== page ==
Fujitsu develops technology to predict biochemical reactions, clarifying the mechanisms of genetic disorders
Fujitsu Laboratories Ltd., the Insight Centre for Data Analytics, a data analytics research institution based in Ireland, and Fujitsu (Ireland) Limited today announced the development of a technology that makes it possible to predict large volumes of unknown chemical reactions, about twice as many as the conventional procedure. In serious diseases, including cancer, it is common for there to be abnormalities in phosphorylation reactions, which are chemical reactions that occur between proteins. Accordingly, there are high expectations that clarifying phosphorylation reactions will lead to effective treatments. At present, however, because only a few phosphorylation reactions have been identified, there has been a problem in predicting large volumes of phosphorylation reactions caused by combinations of unknown proteins. Now, by building a knowledge graph that can encompass an overview of the interrelations between proteins, it is possible to check the relationship between new proteins where phosphorylation reactions can be predicted. In this way, this technology will contribute to the advancement of medicine, as it can be expected to be useful on the front lines of drug discovery research, and have customized applications in the field of precision medicine.
Biological systems within the body are maintained by exchanges of information through the chemical reactions of various proteins within cells. In recent years, science has come to understand that many serious diseases, such as cancer, are partially caused by abnormalities in phosphorylation reactions, which are representative of the chemical reactions between proteins. If pharmaceuticals that repaired abnormal phosphorylation reactions could be developed, that would enable more effective treatments. At present, however, only a few phosphorylation reactions are well understood, so there is a need for the discovery of unknown phosphorylation reactions, and to enrich the data on phosphorylation reactions.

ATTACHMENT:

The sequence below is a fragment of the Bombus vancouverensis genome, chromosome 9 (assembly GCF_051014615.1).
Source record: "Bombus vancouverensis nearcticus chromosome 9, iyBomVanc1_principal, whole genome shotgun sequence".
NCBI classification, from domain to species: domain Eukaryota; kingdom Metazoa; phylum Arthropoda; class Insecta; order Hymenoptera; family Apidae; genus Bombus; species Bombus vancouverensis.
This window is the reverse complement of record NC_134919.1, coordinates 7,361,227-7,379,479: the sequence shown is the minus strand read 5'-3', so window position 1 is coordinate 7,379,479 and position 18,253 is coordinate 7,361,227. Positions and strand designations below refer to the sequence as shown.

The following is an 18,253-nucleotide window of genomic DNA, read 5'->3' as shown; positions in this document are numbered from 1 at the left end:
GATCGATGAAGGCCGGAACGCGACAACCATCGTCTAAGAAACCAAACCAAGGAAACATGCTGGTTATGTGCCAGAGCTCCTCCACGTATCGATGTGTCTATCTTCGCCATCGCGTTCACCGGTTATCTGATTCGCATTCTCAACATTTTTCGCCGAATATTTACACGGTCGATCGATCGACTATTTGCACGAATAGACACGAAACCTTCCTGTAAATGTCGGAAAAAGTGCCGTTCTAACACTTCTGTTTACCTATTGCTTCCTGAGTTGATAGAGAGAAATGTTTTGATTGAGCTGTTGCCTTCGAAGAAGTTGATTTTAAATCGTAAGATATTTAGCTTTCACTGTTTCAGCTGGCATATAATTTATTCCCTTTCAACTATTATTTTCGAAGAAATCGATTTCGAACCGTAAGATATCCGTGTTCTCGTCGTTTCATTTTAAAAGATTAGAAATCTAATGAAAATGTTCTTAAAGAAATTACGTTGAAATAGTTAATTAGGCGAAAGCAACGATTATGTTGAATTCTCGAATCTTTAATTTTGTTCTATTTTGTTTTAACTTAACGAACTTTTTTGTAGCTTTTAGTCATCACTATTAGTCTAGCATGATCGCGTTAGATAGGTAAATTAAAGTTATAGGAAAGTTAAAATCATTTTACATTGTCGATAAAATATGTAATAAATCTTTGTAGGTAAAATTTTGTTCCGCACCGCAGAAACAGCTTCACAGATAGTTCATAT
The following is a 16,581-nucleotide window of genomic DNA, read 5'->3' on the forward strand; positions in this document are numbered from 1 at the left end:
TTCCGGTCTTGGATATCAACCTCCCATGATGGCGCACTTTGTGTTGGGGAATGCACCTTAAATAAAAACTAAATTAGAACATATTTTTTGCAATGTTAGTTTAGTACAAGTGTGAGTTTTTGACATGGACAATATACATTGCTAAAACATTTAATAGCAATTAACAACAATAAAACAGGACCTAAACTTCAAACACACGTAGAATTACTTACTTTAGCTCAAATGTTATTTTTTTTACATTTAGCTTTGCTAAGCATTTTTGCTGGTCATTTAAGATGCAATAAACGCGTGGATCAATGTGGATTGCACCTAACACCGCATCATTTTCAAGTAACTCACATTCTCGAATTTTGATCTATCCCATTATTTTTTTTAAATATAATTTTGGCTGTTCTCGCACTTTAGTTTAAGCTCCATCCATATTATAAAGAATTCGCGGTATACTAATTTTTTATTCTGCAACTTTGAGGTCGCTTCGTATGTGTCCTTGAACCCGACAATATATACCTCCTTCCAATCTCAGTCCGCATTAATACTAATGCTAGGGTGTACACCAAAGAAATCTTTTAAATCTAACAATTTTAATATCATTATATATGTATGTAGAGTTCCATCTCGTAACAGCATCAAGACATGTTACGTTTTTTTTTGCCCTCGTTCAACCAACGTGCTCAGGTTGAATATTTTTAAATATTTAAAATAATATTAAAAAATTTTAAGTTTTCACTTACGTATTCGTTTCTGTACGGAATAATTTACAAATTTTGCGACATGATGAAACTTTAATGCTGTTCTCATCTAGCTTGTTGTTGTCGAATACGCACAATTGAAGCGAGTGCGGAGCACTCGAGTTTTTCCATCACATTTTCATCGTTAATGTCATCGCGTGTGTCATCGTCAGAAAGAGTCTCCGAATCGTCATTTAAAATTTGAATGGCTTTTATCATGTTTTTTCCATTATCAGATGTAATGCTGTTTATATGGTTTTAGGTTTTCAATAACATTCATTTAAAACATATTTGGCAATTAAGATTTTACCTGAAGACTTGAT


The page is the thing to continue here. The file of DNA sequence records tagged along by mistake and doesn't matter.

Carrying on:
Phosphorylation reactions are chemical reactions in which a protein attaches a phosphoryl group to the amino acids that make up another protein. In order to discover them, it is necessary to check the combinations of proteins that cause phosphorylation reactions through biological experiments. Nonetheless, as there are more than about 800,000 possible combinations just with proteins, and because significant costs and time are required for biological experiments, it is necessary to right from the start predict high-probability combinations. It is known that whether a phosphorylation reaction will occur depends on the structure of the amino acid sequence that makes up the protein. AI technology is therefore already being used to predict new phosphorylation reactions by training the AI on the structure of amino acid sequences that are already known to cause phosphorylation reactions. While this technology can predict reactions in which the structure of the amino acid sequence is similar to those that are known to cause phosphorylation reactions, it has not been capable of predicting those in which the structure of the amino acid sequence is significantly different from the already known phosphorylation reactions.